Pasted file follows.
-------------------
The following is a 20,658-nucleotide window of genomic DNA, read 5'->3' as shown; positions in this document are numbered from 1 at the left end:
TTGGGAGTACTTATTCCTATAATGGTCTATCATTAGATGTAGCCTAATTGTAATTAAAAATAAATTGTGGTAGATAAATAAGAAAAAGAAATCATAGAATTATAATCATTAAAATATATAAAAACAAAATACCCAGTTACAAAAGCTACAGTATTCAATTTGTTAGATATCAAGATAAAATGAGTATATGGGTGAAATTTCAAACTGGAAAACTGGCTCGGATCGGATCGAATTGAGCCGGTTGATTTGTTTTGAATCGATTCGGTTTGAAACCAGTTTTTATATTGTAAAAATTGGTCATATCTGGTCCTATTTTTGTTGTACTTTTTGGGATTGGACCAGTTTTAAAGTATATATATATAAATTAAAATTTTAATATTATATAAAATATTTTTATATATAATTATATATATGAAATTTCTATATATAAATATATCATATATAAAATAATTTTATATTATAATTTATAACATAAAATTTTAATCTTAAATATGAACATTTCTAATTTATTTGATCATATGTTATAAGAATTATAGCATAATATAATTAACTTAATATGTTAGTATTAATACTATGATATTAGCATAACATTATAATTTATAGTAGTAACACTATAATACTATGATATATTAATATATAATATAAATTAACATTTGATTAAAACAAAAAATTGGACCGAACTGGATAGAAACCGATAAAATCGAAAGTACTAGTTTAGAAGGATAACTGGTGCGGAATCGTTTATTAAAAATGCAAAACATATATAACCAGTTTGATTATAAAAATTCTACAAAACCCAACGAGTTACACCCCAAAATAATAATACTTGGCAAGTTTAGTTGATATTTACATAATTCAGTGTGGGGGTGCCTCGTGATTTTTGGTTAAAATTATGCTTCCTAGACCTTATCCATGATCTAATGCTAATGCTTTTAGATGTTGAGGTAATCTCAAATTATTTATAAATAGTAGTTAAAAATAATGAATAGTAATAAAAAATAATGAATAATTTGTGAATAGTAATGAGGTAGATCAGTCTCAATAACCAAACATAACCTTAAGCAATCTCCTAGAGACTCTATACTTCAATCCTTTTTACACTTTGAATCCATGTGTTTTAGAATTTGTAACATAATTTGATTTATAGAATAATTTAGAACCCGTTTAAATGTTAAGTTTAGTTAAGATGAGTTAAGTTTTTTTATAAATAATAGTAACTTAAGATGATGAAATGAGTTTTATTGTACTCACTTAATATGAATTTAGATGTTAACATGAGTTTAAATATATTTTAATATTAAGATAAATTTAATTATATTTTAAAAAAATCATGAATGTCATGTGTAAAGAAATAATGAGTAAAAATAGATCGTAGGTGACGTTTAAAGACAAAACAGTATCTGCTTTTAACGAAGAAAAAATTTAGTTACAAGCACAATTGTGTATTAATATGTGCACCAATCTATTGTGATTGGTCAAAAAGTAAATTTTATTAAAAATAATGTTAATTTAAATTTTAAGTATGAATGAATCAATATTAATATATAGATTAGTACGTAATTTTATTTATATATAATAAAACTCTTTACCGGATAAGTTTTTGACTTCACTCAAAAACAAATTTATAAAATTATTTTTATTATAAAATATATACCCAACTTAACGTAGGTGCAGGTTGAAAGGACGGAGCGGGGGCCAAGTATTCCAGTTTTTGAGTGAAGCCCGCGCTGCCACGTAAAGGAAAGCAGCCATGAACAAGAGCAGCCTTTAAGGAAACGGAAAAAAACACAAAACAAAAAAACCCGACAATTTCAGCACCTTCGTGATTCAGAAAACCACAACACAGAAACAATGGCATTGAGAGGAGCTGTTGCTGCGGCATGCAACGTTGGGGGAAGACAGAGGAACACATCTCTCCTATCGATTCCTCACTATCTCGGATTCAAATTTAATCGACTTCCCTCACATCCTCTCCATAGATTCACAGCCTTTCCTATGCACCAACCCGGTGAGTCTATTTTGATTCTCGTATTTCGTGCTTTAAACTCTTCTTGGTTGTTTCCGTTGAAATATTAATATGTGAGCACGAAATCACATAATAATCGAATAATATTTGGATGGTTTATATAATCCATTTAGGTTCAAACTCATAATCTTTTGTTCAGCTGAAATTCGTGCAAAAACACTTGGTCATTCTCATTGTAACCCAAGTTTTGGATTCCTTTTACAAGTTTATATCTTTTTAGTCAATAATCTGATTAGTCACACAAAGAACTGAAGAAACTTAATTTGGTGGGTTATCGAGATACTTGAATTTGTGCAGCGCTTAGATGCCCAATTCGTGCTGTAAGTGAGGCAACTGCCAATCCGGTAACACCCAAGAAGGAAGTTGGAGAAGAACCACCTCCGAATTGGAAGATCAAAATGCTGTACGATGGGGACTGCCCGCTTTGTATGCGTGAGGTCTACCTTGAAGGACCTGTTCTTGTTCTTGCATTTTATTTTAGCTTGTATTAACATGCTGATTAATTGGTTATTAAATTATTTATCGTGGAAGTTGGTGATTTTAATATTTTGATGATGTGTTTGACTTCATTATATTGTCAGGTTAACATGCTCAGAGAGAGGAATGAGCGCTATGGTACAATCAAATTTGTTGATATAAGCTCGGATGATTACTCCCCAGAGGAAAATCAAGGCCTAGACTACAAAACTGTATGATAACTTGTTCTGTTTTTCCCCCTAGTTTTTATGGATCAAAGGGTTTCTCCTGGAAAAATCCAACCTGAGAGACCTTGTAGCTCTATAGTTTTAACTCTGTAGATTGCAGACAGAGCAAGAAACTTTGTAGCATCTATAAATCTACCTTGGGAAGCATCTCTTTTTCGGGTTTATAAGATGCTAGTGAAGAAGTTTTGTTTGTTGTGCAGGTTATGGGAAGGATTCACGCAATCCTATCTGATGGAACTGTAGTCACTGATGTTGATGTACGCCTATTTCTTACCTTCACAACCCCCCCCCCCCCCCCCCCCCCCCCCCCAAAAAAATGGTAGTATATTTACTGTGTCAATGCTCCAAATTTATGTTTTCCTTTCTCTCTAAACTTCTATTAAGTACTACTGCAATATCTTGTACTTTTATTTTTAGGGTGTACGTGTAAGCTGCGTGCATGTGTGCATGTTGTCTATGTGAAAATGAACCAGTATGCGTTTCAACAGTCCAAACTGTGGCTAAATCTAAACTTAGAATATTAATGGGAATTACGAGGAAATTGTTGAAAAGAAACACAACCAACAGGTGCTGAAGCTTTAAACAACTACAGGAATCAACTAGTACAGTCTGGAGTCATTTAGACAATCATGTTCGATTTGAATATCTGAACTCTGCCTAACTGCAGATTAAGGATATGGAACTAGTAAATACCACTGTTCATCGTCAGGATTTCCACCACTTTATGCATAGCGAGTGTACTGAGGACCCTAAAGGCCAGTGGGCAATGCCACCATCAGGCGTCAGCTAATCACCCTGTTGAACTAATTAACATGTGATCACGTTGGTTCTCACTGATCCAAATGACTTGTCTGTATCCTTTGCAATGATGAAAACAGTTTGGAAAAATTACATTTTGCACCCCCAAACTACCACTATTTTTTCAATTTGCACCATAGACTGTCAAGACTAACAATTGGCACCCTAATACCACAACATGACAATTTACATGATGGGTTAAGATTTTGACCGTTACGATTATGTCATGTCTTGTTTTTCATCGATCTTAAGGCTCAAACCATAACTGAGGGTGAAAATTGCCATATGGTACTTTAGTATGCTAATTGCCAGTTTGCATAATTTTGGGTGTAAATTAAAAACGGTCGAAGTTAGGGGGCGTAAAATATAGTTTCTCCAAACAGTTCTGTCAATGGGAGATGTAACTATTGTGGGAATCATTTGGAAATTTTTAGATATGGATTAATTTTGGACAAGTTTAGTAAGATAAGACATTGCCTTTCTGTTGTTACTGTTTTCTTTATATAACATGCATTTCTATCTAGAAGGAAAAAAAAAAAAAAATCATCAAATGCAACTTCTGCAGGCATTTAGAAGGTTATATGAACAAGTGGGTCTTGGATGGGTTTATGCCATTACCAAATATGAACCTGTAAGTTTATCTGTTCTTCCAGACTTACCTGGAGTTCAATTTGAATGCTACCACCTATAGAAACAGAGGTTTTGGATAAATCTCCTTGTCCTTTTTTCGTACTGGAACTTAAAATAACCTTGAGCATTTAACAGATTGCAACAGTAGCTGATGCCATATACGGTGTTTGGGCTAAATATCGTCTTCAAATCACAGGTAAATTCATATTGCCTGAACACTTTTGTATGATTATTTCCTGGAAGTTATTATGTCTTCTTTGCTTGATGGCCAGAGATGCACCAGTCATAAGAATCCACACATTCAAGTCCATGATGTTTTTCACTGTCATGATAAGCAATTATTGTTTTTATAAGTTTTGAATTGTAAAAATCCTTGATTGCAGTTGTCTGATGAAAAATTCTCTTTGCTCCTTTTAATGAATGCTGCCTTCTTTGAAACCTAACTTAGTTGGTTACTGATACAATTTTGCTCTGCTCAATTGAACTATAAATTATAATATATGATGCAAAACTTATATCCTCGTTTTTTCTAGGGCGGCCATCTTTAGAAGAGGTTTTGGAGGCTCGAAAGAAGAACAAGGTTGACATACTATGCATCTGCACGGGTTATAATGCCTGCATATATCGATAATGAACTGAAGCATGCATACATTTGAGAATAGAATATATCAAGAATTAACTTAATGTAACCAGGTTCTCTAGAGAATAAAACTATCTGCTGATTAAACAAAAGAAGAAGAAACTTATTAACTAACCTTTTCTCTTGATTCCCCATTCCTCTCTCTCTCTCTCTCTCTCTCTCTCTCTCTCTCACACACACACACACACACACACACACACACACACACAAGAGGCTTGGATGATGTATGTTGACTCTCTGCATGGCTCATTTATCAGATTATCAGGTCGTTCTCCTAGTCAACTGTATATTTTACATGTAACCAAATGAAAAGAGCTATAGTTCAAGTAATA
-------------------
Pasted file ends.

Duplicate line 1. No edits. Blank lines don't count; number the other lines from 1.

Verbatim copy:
The following is a 20,658-nucleotide window of genomic DNA, read 5'->3' as shown; positions in this document are numbered from 1 at the left end: